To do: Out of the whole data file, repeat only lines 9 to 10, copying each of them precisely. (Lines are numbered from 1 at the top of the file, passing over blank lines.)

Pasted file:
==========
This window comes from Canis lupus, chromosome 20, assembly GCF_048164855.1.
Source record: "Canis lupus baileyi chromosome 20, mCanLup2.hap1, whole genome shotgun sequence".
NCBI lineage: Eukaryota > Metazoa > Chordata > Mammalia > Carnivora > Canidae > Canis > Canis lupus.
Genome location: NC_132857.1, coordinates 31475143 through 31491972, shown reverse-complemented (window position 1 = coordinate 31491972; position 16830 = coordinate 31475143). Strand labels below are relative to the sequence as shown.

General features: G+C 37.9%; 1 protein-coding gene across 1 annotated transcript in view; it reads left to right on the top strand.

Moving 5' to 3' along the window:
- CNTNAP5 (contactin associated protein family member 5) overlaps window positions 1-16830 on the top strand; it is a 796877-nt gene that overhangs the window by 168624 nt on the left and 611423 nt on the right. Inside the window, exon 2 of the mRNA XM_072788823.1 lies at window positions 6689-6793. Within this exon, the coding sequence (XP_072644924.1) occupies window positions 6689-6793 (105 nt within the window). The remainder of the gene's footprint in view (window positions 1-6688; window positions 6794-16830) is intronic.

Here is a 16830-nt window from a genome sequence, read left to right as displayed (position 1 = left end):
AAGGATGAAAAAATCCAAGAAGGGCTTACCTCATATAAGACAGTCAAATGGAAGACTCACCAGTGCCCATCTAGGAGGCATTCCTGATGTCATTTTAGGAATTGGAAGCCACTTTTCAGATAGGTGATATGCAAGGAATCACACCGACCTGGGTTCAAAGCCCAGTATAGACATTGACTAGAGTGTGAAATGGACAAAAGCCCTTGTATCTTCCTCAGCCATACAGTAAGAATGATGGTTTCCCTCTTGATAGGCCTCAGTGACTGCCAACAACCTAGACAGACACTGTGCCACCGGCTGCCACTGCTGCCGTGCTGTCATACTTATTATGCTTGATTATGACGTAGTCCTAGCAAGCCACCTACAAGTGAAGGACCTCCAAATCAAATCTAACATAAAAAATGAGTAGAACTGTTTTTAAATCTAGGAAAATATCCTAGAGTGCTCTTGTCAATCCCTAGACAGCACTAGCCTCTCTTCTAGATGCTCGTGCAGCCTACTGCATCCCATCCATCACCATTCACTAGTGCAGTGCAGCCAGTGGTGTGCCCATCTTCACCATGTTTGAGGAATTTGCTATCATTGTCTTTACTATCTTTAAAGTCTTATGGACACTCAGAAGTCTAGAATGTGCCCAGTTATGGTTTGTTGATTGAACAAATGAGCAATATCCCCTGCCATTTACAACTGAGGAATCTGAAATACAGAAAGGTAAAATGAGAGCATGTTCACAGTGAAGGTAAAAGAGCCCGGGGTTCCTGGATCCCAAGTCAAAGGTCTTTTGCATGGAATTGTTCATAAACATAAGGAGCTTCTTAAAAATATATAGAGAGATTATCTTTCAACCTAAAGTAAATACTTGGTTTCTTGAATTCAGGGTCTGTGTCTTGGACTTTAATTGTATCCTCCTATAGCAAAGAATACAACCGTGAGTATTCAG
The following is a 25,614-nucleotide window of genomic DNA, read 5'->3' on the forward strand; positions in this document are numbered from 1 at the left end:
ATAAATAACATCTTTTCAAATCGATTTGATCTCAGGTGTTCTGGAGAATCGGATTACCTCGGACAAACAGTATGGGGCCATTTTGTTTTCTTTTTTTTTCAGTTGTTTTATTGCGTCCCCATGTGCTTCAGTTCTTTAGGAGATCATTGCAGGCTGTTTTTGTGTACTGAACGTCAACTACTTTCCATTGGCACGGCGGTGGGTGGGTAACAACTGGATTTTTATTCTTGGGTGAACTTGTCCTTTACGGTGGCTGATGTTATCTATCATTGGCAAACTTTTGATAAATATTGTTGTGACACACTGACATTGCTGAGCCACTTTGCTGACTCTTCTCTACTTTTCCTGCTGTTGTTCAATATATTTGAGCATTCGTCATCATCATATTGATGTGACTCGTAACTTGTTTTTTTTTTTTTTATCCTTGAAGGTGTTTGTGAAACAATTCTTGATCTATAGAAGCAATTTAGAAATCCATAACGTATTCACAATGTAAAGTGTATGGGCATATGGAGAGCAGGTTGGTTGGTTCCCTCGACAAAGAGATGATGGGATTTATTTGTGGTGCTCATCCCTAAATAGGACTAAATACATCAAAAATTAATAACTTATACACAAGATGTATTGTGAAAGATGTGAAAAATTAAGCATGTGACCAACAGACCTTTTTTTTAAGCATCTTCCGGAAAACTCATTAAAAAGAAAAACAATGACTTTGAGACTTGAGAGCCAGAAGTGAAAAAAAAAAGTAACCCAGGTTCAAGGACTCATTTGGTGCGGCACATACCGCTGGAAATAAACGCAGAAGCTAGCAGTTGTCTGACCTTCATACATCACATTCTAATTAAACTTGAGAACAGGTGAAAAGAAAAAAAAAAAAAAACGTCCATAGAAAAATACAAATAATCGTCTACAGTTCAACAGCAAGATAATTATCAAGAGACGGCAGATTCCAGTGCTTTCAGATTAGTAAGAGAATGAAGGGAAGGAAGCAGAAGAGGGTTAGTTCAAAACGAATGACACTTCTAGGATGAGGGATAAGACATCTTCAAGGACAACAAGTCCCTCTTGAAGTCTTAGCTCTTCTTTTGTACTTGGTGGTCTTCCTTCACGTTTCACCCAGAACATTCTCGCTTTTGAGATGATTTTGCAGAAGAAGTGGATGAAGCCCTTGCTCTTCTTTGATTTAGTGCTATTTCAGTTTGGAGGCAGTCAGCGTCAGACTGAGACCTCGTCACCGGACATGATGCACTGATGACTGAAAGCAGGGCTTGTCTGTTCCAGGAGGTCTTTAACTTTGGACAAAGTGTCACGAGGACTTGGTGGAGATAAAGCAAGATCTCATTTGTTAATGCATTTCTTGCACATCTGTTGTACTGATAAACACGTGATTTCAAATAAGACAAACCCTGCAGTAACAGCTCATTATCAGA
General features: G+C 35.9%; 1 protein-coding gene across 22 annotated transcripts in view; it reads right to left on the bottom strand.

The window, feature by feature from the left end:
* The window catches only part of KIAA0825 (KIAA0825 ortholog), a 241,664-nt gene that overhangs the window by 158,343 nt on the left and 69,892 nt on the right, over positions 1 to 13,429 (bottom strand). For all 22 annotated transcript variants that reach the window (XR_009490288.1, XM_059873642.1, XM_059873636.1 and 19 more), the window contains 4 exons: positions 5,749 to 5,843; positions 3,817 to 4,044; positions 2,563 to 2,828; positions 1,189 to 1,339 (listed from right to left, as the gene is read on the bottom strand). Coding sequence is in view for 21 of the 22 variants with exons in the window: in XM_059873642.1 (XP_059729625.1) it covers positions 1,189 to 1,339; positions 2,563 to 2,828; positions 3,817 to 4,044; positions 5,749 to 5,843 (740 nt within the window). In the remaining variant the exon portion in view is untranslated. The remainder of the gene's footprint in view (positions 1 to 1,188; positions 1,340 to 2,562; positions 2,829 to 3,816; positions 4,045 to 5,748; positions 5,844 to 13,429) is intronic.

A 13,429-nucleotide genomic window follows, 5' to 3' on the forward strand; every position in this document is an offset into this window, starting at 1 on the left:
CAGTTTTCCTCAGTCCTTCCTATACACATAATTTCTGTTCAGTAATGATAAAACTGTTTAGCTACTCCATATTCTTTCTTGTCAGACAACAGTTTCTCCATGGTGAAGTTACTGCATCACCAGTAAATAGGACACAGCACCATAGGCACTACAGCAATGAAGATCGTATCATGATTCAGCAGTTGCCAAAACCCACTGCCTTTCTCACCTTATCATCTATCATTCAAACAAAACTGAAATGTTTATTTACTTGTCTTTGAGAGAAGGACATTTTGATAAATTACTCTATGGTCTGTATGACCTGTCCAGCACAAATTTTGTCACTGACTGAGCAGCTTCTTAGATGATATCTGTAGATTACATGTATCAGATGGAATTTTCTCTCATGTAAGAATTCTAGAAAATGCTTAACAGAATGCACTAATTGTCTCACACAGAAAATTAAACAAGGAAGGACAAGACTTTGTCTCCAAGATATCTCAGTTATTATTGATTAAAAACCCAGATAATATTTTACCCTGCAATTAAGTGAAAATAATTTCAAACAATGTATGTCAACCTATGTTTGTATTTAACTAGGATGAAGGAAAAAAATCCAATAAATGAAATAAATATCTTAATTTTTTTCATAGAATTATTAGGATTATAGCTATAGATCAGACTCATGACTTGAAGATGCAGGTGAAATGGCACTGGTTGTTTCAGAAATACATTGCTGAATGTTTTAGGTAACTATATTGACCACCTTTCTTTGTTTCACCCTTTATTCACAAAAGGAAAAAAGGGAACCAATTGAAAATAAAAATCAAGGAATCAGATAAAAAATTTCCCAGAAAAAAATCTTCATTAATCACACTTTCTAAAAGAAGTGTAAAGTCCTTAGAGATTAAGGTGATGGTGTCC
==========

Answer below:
AAGGATGAAAAAATCCAAGAAGGGCTTACCTCATATAAGACAGTCAAATGGAAGACTCACCAGTGCCCATCTAGGAGGCATTCCTGATGTCATTTTAGGAATTGGAAGCCACTTTTCAGATAGGTGATATGCAAGGAATCACACCGACCTGGGTTCAAAGCCCAGTATAGACATTGACTAGAGTGTGAAATGGACAAAAGCCCTTGTATCTTCCTCAGCCATACAGTAAGAATGATGGTTTCCCTCTTGATAGGCCTCAGTGACTGCCAACAACCTAGACAGACACTGTGCCACCGGCTGCCACTGCTGCCGTGCTGTCATACTTATTATGCTTGATTATGACGTAGTCCTAGCAAGCCACCTACAAGTGAAGGACCTCCAAATCAAATCTAACATAAAAAATGAGTAGAACTGTTTTTAAATCTAGGAAAATATCCTAGAGTGCTCTTGTCAATCCCTAGACAGCACTAGCCTCTCTTCTAGATGCTCGTGCAGCCTACTGCATCCCATCCATCACCATTCACTAGTGCAGTGCAGCCAGTGGTGTGCCCATCTTCACCATGTTTGAGGAATTTGCTATCATTGTCTTTACTATCTTTAAAGTCTTATGGACACTCAGAAGTCTAGAATGTGCCCAGTTATGGTTTGTTGATTGAACAAATGAGCAATATCCCCTGCCATTTACAACTGAGGAATCTGAAATACAGAAAGGTAAAATGAGAGCATGTTCACAGTGAAGGTAAAAGAGCCCGGGGTTCCTGGATCCCAAGTCAAAGGTCTTTTGCATGGAATTGTTCATAAACATAAGGAGCTTCTTAAAAATATATAGAGAGATTATCTTTCAACCTAAAGTAAATACTTGGTTTCTTGAATTCAGGGTCTGTGTCTTGGACTTTAATTGTATCCTCCTATAGCAAAGAATACAACCGTGAGTATTCAG
The following is a 25,614-nucleotide window of genomic DNA, read 5'->3' on the forward strand; positions in this document are numbered from 1 at the left end: